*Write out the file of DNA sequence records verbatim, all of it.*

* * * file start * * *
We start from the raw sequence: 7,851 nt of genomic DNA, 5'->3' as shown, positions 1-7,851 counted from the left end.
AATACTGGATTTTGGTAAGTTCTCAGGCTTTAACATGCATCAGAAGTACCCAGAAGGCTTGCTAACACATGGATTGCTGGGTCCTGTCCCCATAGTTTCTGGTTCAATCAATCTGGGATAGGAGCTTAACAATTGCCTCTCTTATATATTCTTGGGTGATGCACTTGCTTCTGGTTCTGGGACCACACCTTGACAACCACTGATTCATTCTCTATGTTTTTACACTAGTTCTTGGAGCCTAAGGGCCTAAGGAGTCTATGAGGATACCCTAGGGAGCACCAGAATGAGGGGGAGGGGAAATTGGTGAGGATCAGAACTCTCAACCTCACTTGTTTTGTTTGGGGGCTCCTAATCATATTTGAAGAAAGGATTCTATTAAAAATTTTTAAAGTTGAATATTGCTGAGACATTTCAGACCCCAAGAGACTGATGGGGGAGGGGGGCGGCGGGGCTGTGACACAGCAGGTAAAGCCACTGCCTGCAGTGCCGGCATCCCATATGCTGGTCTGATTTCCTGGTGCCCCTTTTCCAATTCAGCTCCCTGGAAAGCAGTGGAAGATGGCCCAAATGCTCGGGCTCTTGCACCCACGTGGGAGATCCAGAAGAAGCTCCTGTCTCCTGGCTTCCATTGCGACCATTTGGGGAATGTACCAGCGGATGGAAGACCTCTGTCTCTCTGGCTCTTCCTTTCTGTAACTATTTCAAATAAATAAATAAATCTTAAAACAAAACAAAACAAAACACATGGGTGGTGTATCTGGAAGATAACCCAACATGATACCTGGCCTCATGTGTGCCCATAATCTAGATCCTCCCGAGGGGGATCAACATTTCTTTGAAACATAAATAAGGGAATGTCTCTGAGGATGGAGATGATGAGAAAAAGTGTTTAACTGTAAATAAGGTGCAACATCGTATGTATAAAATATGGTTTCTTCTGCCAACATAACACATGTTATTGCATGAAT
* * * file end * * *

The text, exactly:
We start from the raw sequence: 7,851 nt of genomic DNA, 5'->3' as shown, positions 1-7,851 counted from the left end.
AATACTGGATTTTGGTAAGTTCTCAGGCTTTAACATGCATCAGAAGTACCCAGAAGGCTTGCTAACACATGGATTGCTGGGTCCTGTCCCCATAGTTTCTGGTTCAATCAATCTGGGATAGGAGCTTAACAATTGCCTCTCTTATATATTCTTGGGTGATGCACTTGCTTCTGGTTCTGGGACCACACCTTGACAACCACTGATTCATTCTCTATGTTTTTACACTAGTTCTTGGAGCCTAAGGGCCTAAGGAGTCTATGAGGATACCCTAGGGAGCACCAGAATGAGGGGGAGGGGAAATTGGTGAGGATCAGAACTCTCAACCTCACTTGTTTTGTTTGGGGGCTCCTAATCATATTTGAAGAAAGGATTCTATTAAAAATTTTTAAAGTTGAATATTGCTGAGACATTTCAGACCCCAAGAGACTGATGGGGGAGGGGGGCGGCGGGGCTGTGACACAGCAGGTAAAGCCACTGCCTGCAGTGCCGGCATCCCATATGCTGGTCTGATTTCCTGGTGCCCCTTTTCCAATTCAGCTCCCTGGAAAGCAGTGGAAGATGGCCCAAATGCTCGGGCTCTTGCACCCACGTGGGAGATCCAGAAGAAGCTCCTGTCTCCTGGCTTCCATTGCGACCATTTGGGGAATGTACCAGCGGATGGAAGACCTCTGTCTCTCTGGCTCTTCCTTTCTGTAACTATTTCAAATAAATAAATAAATCTTAAAACAAAACAAAACAAAACACATGGGTGGTGTATCTGGAAGATAACCCAACATGATACCTGGCCTCATGTGTGCCCATAATCTAGATCCTCCCGAGGGGGATCAACATTTCTTTGAAACATAAATAAGGGAATGTCTCTGAGGATGGAGATGATGAGAAAAAGTGTTTAACTGTAAATAAGGTGCAACATCGTATGTATAAAATATGGTTTCTTCTGCCAACATAACACATGTTATTGCATGAAT